Montreal unveils 2050 plan for greener, more inclusive city

"We need to have more green space, more public transportation and infrastructure too. It's the key for a city, a healthy city," said one Montrealer in the wake of the city's 2050 plan. Anastasia Dextrene reports.

Mayor Valérie Plante unveiled her vision for the future of Montreal.

Plante introduced a new urban and mobility plan on Tuesday — her plan to make the city greener and more inclusive.

Montreal’s 2050 plan for urbanization and mobility consists of three main areas: the metropolis, neighbourhoods and people. 

Officials want to deploy the sustainable mobility network to optimize land use; take advantage of urban transformations to improve the affordability and vitality of neighbourhoods; and put Montrealers and nature at the heart of the city.

Plante envisions, for 2050, an extension of the metro’s blue line, several tramways in the city, and a network of year-round bike baths.

Montreal’s plan also wants to build 200,000 new housing units (20 per cent off market); create 125 km of green corridors; have 360 km of structuring public transport networks (currently 80 km); more sponge infrastructure; and nearly 70 per cent of all trips made by public or active transportation.

Montreal Mayor Valerie Plante unveils 2050 plan for urbanization and mobility at press conference on June 11, 2024. (Anastasia Dextrene, CityNews)

Mayor Plante’s office also shared what they are calling the “Montreal Strategy,” which they say will be the crux of their new plan. The strategy consists of 10 points, including fairly redistributing street space and increasing the presence of nature and urban biodiversity.

The city says preserving emblematic areas will be a main focus, including downtown, Mount Royal Park, Old Montreal and certain areas by the water. The 2050 urban and mobility plan will also seek to develop key areas within Montreal’s east, southwest and northern districts — changes residents and visitors say they are eager to see.

“I live in Winnipeg and every time I come to Montreal […] I wish that Winnipeg had the same amount of green space. So the fact that they’re planning on making it even greener, I think is fantastic,” one visitor said.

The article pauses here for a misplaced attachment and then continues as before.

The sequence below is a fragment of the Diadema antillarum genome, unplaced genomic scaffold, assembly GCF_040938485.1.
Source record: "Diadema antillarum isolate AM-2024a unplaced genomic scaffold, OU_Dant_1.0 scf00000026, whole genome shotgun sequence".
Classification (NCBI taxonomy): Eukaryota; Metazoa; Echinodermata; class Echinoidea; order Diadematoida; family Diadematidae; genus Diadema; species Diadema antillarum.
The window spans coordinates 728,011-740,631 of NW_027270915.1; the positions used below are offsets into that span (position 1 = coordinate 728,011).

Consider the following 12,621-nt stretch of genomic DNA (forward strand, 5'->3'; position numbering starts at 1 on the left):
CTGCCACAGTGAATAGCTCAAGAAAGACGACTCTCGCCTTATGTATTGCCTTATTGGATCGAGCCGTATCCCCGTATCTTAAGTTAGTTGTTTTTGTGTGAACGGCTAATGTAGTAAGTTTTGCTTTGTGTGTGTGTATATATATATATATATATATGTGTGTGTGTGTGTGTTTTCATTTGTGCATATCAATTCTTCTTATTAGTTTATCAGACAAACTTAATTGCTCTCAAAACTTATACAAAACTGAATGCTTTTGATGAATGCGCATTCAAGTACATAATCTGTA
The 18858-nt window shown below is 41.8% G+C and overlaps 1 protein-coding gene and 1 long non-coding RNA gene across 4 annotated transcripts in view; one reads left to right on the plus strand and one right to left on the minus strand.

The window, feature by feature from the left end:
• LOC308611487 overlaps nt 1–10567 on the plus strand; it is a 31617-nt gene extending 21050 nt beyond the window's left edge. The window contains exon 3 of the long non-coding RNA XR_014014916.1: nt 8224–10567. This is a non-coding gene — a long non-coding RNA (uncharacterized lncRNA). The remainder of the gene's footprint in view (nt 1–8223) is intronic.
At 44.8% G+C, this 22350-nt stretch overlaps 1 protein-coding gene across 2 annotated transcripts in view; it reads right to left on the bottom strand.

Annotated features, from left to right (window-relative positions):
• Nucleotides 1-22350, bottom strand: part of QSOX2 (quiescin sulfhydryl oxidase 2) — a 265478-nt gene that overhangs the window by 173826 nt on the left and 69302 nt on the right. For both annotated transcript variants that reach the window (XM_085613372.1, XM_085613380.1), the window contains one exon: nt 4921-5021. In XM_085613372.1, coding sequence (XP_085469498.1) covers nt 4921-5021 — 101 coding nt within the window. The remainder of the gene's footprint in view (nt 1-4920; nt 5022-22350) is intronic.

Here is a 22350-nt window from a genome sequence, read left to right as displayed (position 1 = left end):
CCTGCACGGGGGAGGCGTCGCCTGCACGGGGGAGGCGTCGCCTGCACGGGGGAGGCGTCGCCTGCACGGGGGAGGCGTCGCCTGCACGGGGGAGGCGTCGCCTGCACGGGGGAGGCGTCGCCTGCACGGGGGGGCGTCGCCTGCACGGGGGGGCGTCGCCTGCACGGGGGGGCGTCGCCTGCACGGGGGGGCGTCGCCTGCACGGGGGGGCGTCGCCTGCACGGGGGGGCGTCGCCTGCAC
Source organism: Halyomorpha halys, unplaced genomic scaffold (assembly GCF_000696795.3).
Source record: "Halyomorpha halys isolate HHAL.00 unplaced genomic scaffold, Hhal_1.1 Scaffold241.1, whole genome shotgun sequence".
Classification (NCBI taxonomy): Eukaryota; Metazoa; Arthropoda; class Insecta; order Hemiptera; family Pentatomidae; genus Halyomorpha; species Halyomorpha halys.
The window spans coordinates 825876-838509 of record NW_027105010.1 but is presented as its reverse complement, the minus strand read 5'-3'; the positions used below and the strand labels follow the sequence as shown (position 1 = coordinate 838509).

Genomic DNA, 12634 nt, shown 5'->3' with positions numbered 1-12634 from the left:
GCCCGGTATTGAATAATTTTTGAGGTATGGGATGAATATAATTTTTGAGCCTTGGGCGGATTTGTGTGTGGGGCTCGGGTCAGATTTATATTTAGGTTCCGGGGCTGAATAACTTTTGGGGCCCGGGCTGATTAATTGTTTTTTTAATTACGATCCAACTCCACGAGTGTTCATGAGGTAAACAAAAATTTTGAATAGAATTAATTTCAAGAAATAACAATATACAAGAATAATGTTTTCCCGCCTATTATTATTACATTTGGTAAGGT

“I love the city when it’s filled with color. So to me, green is always great to see,” one Montreal woman said.

Another added “I would like to see more bike lanes. […] I live close to Parc Jarry and it’s very nice to spend time there. So for every neighborhood to have this kind of space, I think it would be great.”

“It’s the key of the good health for the city and for the citizen,” one Montreal man told CityNews.

Once changes come into effect, the city says its plan will be subject to a review process every five years.

Ensemble Montréal wants more completed projects

Official Opposition leader Aref Salem said the Plante administration is putting its “utopian” fantasies on paper instead of completing projects that have been in the works for years.

“I think of the Projet structurant de l’Est, the extensions of the orange and blue metro lines, which are stagnating, and the Projet du Grand Sud-Ouest,” said Salem. “I’m very surprised to see the administration resurrecting the pink line when the project office, which cost Montrealers $1 million, has gone out of business.”

He further explained that its wishful thinking to believe that 70 per cent of trips can be made by public or active transport in the next 25 years without guaranteed sums from other government levels.

“What’s more, the Projet Montréal administration’s plan to build bicycle lanes along deserted urban transit corridors is pitting two modes of transportation against each other, when they should be complementing each other.”

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